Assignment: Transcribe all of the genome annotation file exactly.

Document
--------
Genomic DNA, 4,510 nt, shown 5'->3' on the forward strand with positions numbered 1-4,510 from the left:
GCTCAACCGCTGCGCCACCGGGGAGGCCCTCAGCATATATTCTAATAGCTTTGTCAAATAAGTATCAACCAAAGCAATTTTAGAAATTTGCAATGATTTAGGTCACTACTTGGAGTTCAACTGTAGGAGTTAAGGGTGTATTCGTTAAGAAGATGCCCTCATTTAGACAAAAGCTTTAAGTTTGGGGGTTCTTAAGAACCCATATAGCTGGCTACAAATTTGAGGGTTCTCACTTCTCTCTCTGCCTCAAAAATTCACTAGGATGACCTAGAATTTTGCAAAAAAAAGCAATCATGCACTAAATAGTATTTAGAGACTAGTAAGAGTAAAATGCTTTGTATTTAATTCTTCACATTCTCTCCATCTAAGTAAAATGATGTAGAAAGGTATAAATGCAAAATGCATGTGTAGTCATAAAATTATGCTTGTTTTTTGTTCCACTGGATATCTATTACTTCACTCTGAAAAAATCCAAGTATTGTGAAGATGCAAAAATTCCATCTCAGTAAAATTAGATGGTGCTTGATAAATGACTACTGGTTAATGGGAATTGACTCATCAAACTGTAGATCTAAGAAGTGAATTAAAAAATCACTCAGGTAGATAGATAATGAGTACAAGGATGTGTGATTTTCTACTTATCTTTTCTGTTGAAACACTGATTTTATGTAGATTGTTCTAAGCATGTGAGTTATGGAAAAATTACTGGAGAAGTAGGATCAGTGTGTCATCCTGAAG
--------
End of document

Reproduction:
Genomic DNA, 4,510 nt, shown 5'->3' on the forward strand with positions numbered 1-4,510 from the left:
GCTCAACCGCTGCGCCACCGGGGAGGCCCTCAGCATATATTCTAATAGCTTTGTCAAATAAGTATCAACCAAAGCAATTTTAGAAATTTGCAATGATTTAGGTCACTACTTGGAGTTCAACTGTAGGAGTTAAGGGTGTATTCGTTAAGAAGATGCCCTCATTTAGACAAAAGCTTTAAGTTTGGGGGTTCTTAAGAACCCATATAGCTGGCTACAAATTTGAGGGTTCTCACTTCTCTCTCTGCCTCAAAAATTCACTAGGATGACCTAGAATTTTGCAAAAAAAAGCAATCATGCACTAAATAGTATTTAGAGACTAGTAAGAGTAAAATGCTTTGTATTTAATTCTTCACATTCTCTCCATCTAAGTAAAATGATGTAGAAAGGTATAAATGCAAAATGCATGTGTAGTCATAAAATTATGCTTGTTTTTTGTTCCACTGGATATCTATTACTTCACTCTGAAAAAATCCAAGTATTGTGAAGATGCAAAAATTCCATCTCAGTAAAATTAGATGGTGCTTGATAAATGACTACTGGTTAATGGGAATTGACTCATCAAACTGTAGATCTAAGAAGTGAATTAAAAAATCACTCAGGTAGATAGATAATGAGTACAAGGATGTGTGATTTTCTACTTATCTTTTCTGTTGAAACACTGATTTTATGTAGATTGTTCTAAGCATGTGAGTTATGGAAAAATTACTGGAGAAGTAGGATCAGTGTGTCATCCTGAAG